Breakthrough Technology for Measuring Carbon and Carbon Equivalents
For those who need to measure carbon in steels, there’s now a handheld analyzer for the job. Where operators previously either used spark OES technology—which required substantial operator expertise—or hired a third-party testing company to bring the OES with them, there’s now a better option.
Two years ago, SciAps debuted the world’s first LIBS unit that differentiates steels by carbon content in steels and stainless, and verifies carbon equivalents for weldability of metals. SciAps has put carbon analysis in the palm of the hand for the first time. In addition, SciAps is committed to free training, including re-training, for more and better-trained operators. Already, nearly 600 units are being used in the field for virtually every major industry globally.
Many of the people who launched SciAps in 2013 were veterans of the handheld X-ray industry, having been founders and/or employees at the two leading handheld alloy analyzer companies, Niton and InnovX (now Thermo Fisher Scientific and Olympus).
At that time, X-ray technology was rock solid with transition metals and heavy metals, even Mg, Al, Si, P and S. X-ray worked great on stainless, high-temperature alloys, brasses/bronzes, aluminums, etc., greatly improving alloy analysis and handling specialty applications like low silicon in steels for sulfidic corrosion, P and S content in steels and stainless.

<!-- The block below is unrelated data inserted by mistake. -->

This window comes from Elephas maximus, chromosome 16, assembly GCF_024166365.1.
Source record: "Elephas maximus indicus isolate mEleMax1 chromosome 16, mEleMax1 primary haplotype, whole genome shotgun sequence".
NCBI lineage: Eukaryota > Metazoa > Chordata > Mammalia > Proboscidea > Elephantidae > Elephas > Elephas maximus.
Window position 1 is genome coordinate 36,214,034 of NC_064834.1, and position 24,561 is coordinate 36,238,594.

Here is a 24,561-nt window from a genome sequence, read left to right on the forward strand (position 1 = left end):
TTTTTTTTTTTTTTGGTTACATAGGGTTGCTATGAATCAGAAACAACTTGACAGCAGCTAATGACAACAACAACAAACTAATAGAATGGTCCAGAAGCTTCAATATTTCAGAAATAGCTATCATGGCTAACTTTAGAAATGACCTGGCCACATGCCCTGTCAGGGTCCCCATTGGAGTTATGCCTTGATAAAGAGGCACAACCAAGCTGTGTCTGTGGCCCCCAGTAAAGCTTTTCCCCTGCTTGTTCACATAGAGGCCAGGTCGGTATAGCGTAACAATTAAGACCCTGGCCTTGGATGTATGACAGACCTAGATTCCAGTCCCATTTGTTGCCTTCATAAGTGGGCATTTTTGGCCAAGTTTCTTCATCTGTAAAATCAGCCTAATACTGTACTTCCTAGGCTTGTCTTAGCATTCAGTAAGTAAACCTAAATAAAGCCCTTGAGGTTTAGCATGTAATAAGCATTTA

Despite all this innovation, there remained a significant limitation to handheld X-ray: carbon. The extremely low energy of carbon X-rays would get completely absorbed in the window material covering the detector and the air in the pathway. The same is true of other low atomic number elements like oxygen, nitrogen, boron, lithium and beryllium. Without an enclosed system under high vacuum where you’d have to remove a piece of the metal, there’s no practical way to measure carbon or similar “light elements” with a handheld X-ray gun.
Yet carbon concentration is critical to verify in steels and stainless. For steel weldability, it is essential to determine carbon equivalents. CE measurement requires C, plus common alloying elements like Mn, V, Cr, Ni, Cu, Mo and Si. You can measure these other elements with X-ray, but without carbon, there’s no CE.
Users of stainless face a similar challenge. Many specifically call for a low or high carbon grade of stainless, such as 316 or 316L. L-grades require the carbon content to be <0.03%, whereas H-grades require carbon content to be >0.04%. Given the sheer volume of steel and stainless that is produced, used, and recycled globally, a handheld device to distinguish L from straight and H-grades is a major breakthrough.
The carbon old guard: spark OES
Until 2017, spark OES had been the only technique for in-field carbon analysis. Spark OES works by generating a high frequency electric spark that heats and burns into the metal and creates an electron plasma by stripping the valence electrons off the various atoms (carbon, chromium, iron, manganese, etc.) that comprise the alloy. As the plasma instantly cools, the electrons recombine with the atoms, emitting light in the ultraviolet, visible and infra-red spectrum. An onboard spectrometer collects the light, analyzes the intensity at various wavelengths, and applies a calibration to determine elemental chemistry.